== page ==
When it comes to reality television, my bar is pretty low. Love Island? Great. Dancing With the Stars? Fantastic. Antiques Roadshow? Mesmerizing. Too Hot to Handle? Gold. Almost nothing is too stupid for me to enjoy. So if I have time after a long day of doing journalist stuff to settle in for some television, chances are, it’s going to be trashy.
I understand, however, that these shows aren’t for everyone. And for the most part, I keep my love of reality TV to myself. It’s sort of like cheap wine: While I will happily dip into an opened, week-old bottle of Two Buck Chuck alone on a Tuesday night, I most certainly wouldn’t bring that to, say, a dinner party with friends. Other people have standards.
But there is one show that I’ve found myself talking about to anyone who will listen: The gripping—and surprisingly wholesome—Netflix baking competition Is It Cake? (Warning: spoilers ahead.)
Honestly, I didn’t expect much from this show. At its most basic level, Is It Cake?, which premiered in March, is a contest between nine bakers to make hyper-realistic cakes that look like things that are not cake: designer bags, bowling pins, shoes, luggage, steak, sea shells, etcetera. If a panel of celebrity judges can’t pick the cakes out of a lineup of real objects, the bakers win some cash—and increase their odds of winning the Grand Prize of $50,000.
If you’ve spent any time on social media during the pandemic, the show’s premise may sound familiar. As Slate‘s Cleo Levin wrote shortly after Is It Cake? aired, it’s basically a rip-off of an internet trend: “[T]he show’s source material is a meme, developed from the mega-viral series of realistic cake videos of the last couple years.” In short, someone saw one of those viral videos and thought, Let’s make it into a Netflix show. It’s absurd.
The writers of the show, to some extent, seem to be aware of this. Is It Cake? knows it’s a show about items made out of cake—and leans into the ridiculousness. This is best exemplified by the self-deprecating humor of the show’s host, comedian Mikey Day, “one of the white guys on SNL,” as he puts it, whose primary job responsibilities include making (at times, cringey) jokes and slicing open cakes with a really big knife. “That’s right,” he says in one of the episodes. “They gave an idiot a machete.”
But what makes Is It Cake? great isn’t the cake art or the cake jokes or even the tension of who is going to win. It’s the cast members themselves, who, even as they compete, root for each other. In the first episode, for instance, after fooling the judges with a taco cake, TikTok-er Jonny Manganello is given the opportunity to win $5,000 if he can distinguish between a sack of cash and a cake that looks a heck of a lot like a sack of cash. He guesses correctly, and his competitors burst into applause. “You guys are so nice!” he says. In episode five, Day holds a brief “graduation ceremony,” complete with a cap and tassel for 18-year-old Justin Ellen, who missed his high school graduation to appear on the show. And when finalist Hemu Basu is asked which of the eliminated bakers she would like to bring back into the competition to assist with a final cake, she chooses Dessiree Salaverria, because “[Salaverria] wanted one more chance to show her skill to her daughter.” Then, there’s Andrew Fuller aka “Sugar Freakshow” who becomes emotional after securing a spot in the finale: “I’m always, like, the weirdo and the oddball who people don’t take seriously,” he says, his eyes filled with tears. “And I’m just not used to being the one that people consider the best. And it’s crazy ’cause these are incredibly talented people and I just feel incredibly honored…I love you guys.” Is It Cake? may be the most wholesome reality television show I’ve seen since the Queer Eye reboot aired in 2018.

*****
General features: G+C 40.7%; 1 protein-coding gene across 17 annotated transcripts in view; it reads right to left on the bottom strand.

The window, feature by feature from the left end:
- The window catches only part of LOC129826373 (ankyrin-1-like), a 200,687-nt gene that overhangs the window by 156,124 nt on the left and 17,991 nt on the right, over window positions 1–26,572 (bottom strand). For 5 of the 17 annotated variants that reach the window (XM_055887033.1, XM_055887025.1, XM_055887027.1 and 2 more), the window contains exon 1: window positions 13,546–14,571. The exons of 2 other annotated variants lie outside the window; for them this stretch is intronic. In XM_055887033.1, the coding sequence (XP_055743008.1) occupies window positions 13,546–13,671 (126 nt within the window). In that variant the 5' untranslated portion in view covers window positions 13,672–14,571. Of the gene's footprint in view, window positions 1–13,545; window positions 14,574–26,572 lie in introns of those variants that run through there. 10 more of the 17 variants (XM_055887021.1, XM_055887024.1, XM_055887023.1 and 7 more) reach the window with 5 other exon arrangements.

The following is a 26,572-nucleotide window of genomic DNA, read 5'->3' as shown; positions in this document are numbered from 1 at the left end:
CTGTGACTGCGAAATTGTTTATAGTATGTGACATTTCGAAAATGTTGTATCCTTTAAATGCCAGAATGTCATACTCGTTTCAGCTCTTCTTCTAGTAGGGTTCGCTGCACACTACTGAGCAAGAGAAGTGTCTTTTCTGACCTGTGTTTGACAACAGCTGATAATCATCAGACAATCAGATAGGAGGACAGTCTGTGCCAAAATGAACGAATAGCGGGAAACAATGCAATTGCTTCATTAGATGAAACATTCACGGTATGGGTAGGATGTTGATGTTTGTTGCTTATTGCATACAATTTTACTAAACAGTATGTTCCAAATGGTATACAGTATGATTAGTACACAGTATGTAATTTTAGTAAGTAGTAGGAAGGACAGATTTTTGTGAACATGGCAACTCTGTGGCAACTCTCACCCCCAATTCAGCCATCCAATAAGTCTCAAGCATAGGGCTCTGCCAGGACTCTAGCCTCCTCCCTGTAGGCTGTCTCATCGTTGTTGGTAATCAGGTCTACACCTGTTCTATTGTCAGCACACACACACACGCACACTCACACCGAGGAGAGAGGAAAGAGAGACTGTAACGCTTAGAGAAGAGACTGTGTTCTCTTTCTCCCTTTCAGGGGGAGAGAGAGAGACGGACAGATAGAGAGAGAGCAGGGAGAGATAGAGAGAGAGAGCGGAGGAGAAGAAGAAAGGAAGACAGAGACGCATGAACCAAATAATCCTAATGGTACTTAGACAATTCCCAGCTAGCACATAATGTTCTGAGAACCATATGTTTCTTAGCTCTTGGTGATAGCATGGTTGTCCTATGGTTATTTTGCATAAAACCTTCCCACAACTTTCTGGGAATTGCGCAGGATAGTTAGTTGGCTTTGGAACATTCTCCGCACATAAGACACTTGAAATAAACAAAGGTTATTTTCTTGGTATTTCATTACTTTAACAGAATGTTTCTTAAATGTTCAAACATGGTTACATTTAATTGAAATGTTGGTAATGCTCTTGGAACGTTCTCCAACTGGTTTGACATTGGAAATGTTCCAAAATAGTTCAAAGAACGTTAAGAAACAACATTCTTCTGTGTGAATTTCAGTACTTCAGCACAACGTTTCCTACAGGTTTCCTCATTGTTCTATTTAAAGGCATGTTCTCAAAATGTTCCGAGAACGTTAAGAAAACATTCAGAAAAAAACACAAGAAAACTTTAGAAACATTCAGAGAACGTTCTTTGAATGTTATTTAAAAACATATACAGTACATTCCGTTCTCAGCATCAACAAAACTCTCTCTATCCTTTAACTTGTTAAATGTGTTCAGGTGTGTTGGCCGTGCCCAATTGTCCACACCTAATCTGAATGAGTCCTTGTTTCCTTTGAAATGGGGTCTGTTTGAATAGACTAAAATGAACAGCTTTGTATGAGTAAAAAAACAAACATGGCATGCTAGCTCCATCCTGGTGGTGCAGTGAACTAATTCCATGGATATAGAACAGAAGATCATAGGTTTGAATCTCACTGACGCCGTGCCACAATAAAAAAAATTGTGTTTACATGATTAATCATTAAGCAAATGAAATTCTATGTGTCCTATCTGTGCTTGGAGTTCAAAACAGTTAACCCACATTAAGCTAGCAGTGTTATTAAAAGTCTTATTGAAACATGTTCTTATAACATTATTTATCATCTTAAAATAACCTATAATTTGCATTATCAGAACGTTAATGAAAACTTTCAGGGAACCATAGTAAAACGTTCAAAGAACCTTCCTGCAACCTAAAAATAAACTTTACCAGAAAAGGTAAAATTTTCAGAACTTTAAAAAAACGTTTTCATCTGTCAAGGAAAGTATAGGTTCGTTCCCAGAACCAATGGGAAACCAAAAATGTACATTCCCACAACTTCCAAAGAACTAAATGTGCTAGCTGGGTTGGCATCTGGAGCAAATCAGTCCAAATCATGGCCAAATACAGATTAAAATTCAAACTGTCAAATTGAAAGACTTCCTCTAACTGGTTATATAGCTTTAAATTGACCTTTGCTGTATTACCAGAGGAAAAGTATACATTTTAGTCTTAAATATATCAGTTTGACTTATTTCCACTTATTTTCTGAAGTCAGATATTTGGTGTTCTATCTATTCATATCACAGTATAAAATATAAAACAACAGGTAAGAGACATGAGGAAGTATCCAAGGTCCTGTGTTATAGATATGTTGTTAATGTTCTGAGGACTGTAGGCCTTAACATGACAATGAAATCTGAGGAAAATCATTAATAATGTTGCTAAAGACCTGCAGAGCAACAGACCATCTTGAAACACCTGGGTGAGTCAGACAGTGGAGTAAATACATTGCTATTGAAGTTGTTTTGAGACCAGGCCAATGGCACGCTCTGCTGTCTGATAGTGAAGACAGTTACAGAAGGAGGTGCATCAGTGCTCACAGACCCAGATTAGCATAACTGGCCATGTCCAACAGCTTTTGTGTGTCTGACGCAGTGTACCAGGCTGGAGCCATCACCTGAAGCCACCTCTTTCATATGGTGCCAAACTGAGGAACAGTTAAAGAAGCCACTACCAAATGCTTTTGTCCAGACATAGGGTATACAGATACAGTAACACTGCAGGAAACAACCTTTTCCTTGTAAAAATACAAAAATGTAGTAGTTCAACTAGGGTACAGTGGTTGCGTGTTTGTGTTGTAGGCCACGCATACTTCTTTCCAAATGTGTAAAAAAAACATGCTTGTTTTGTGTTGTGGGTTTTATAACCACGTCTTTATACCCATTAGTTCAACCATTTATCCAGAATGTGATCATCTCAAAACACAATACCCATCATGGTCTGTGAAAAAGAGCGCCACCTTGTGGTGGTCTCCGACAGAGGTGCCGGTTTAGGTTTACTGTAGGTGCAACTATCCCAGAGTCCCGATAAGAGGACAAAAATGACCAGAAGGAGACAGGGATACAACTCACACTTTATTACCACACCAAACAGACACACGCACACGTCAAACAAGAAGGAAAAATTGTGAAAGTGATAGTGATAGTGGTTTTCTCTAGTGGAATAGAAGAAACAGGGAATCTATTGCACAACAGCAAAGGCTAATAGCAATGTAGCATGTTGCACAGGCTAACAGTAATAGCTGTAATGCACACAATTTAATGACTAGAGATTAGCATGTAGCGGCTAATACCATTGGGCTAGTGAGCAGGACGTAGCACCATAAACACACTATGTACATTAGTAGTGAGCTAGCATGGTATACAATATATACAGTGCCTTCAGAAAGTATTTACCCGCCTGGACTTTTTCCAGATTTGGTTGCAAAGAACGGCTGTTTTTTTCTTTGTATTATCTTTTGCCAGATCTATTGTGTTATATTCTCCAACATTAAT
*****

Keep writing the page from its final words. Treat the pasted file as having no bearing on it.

Perhaps it’s unsurprising that a show like Is It Cake? would resonate with audiences—it ranked in Netflix’s top 10 most popular shows in English for four weeks—at a time of so much conflict and uncertainty (see: Covid, Ukraine, abortion rights, gun violence, the economy, [insert latest crisis here]). When normalcy has dissolved, a bizarre show about cake just…makes sense. Or maybe, after the last two bitter years, we all just needed something sweet. Either way, I’m pleased to report, Is It Cake? has been renewed for another season.